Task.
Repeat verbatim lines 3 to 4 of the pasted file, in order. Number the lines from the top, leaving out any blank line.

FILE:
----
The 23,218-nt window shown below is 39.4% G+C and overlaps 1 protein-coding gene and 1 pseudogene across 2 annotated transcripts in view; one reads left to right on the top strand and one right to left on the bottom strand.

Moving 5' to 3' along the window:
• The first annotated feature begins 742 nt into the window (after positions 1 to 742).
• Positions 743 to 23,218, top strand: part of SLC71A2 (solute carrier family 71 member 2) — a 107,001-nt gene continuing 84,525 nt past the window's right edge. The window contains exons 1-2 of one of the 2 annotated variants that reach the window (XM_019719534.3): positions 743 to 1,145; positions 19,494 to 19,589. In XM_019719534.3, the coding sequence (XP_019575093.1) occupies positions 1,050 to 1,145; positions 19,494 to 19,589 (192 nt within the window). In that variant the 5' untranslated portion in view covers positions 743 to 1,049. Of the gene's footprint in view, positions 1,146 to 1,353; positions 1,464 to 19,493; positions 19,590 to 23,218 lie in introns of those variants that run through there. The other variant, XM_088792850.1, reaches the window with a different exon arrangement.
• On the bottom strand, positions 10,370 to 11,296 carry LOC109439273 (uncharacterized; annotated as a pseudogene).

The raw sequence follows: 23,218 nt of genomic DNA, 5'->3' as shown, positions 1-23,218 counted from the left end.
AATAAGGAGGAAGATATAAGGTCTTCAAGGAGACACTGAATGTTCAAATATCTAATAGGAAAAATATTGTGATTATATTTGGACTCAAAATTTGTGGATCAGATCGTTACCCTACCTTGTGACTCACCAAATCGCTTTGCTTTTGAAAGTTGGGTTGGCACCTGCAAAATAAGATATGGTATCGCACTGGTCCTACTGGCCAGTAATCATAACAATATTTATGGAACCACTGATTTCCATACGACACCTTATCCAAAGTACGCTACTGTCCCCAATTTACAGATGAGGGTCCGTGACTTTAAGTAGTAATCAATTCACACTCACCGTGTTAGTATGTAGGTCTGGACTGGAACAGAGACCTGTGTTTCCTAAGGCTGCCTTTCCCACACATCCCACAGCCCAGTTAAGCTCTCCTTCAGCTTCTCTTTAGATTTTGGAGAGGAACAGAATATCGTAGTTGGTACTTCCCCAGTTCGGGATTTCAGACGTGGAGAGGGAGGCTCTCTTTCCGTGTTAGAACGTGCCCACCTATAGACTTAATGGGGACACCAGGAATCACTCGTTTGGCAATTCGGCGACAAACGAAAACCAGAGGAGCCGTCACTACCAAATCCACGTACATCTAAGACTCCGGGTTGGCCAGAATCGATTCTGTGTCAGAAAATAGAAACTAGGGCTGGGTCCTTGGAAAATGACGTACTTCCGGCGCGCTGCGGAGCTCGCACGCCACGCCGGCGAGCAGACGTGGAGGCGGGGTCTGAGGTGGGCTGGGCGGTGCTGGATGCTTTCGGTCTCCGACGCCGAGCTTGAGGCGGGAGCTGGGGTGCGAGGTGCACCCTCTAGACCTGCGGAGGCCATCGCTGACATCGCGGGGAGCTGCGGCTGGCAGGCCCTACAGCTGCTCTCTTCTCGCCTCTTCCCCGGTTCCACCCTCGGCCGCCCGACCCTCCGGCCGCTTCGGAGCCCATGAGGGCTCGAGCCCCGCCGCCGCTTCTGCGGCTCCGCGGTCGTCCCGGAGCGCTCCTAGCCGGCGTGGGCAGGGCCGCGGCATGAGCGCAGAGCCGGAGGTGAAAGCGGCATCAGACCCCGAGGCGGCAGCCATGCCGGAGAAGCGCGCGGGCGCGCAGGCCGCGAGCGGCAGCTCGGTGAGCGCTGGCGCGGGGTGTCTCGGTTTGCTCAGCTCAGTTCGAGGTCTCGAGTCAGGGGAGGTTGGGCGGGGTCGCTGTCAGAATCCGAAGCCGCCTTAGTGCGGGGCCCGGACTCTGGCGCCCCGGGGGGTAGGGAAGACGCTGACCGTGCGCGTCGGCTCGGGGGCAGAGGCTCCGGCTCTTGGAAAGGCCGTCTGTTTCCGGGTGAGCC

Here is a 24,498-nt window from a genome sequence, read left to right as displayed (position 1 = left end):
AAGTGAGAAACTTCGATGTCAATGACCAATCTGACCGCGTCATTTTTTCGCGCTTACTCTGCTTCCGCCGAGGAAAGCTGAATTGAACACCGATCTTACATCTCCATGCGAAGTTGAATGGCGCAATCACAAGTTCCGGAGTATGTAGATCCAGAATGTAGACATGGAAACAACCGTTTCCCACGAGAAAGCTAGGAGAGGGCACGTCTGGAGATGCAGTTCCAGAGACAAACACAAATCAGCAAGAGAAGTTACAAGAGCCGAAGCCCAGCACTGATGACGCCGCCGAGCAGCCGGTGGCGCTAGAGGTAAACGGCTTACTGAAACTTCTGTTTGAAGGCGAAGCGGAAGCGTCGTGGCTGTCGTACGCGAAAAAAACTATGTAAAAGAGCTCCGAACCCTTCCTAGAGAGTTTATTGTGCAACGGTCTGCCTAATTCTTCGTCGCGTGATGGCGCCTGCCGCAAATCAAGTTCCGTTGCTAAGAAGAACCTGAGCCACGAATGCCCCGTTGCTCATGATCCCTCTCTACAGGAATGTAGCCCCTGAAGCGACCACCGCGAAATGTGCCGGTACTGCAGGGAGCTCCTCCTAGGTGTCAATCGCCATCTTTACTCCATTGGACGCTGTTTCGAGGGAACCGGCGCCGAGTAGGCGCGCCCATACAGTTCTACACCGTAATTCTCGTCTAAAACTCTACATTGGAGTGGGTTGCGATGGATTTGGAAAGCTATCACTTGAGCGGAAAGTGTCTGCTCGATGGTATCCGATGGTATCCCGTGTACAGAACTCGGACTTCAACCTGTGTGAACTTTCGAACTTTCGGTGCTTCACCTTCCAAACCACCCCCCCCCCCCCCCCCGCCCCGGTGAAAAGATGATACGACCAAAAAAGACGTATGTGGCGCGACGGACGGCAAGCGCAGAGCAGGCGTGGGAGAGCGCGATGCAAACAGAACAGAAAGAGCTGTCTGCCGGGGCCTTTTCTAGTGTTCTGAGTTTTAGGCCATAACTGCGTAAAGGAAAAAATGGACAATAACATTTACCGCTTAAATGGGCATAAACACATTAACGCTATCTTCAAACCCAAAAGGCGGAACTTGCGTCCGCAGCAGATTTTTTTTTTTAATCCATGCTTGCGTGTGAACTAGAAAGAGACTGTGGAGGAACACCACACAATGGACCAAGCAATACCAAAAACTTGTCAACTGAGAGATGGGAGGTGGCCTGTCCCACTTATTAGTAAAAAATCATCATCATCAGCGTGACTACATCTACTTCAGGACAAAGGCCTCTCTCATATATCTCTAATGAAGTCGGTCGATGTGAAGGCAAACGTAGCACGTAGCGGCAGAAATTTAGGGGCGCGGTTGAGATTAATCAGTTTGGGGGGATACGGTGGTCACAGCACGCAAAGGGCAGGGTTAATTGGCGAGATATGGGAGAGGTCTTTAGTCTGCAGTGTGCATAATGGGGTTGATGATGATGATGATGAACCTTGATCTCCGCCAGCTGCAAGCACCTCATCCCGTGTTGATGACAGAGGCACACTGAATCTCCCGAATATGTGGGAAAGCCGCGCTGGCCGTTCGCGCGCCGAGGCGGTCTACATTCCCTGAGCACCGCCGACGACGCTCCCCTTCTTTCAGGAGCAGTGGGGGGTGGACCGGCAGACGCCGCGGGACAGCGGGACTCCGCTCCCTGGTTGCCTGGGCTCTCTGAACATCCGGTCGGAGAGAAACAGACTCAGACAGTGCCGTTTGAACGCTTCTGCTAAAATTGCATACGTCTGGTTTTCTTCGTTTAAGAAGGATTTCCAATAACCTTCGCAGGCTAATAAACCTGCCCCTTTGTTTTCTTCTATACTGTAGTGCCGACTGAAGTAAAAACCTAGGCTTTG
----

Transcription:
• The first annotated feature begins 742 nt into the window (after positions 1 to 742).
• Positions 743 to 23,218, top strand: part of SLC71A2 (solute carrier family 71 member 2) — a 107,001-nt gene continuing 84,525 nt past the window's right edge. The window contains exons 1-2 of one of the 2 annotated variants that reach the window (XM_019719534.3): positions 743 to 1,145; positions 19,494 to 19,589. In XM_019719534.3, the coding sequence (XP_019575093.1) occupies positions 1,050 to 1,145; positions 19,494 to 19,589 (192 nt within the window). In that variant the 5' untranslated portion in view covers positions 743 to 1,049. Of the gene's footprint in view, positions 1,146 to 1,353; positions 1,464 to 19,493; positions 19,590 to 23,218 lie in introns of those variants that run through there. The other variant, XM_088792850.1, reaches the window with a different exon arrangement.